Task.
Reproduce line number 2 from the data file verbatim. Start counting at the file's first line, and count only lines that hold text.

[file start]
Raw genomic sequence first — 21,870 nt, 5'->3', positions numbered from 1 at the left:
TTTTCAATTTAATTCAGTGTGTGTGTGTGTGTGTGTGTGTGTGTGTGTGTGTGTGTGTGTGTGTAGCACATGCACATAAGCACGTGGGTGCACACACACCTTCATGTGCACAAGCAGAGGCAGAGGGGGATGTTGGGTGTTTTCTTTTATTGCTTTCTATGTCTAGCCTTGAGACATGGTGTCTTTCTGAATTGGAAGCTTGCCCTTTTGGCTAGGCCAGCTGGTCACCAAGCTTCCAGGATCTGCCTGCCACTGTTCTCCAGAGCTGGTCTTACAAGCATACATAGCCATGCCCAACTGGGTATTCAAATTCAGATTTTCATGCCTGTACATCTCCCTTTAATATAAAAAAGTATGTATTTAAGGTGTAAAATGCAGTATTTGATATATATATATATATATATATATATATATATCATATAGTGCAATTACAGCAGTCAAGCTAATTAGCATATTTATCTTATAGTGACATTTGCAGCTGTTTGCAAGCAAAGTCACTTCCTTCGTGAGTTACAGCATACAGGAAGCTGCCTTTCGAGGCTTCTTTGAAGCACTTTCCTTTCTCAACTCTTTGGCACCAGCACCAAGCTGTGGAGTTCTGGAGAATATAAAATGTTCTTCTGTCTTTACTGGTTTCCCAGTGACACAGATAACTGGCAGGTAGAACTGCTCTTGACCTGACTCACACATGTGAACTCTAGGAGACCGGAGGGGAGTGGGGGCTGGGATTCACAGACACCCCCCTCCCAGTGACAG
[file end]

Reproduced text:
TTTTCAATTTAATTCAGTGTGTGTGTGTGTGTGTGTGTGTGTGTGTGTGTGTGTGTGTGTGTGTAGCACATGCACATAAGCACGTGGGTGCACACACACCTTCATGTGCACAAGCAGAGGCAGAGGGGGATGTTGGGTGTTTTCTTTTATTGCTTTCTATGTCTAGCCTTGAGACATGGTGTCTTTCTGAATTGGAAGCTTGCCCTTTTGGCTAGGCCAGCTGGTCACCAAGCTTCCAGGATCTGCCTGCCACTGTTCTCCAGAGCTGGTCTTACAAGCATACATAGCCATGCCCAACTGGGTATTCAAATTCAGATTTTCATGCCTGTACATCTCCCTTTAATATAAAAAAGTATGTATTTAAGGTGTAAAATGCAGTATTTGATATATATATATATATATATATATATATATATCATATAGTGCAATTACAGCAGTCAAGCTAATTAGCATATTTATCTTATAGTGACATTTGCAGCTGTTTGCAAGCAAAGTCACTTCCTTCGTGAGTTACAGCATACAGGAAGCTGCCTTTCGAGGCTTCTTTGAAGCACTTTCCTTTCTCAACTCTTTGGCACCAGCACCAAGCTGTGGAGTTCTGGAGAATATAAAATGTTCTTCTGTCTTTACTGGTTTCCCAGTGACACAGATAACTGGCAGGTAGAACTGCTCTTGACCTGACTCACACATGTGAACTCTAGGAGACCGGAGGGGAGTGGGGGCTGGGATTCACAGACACCCCCCTCCCAGTGACAG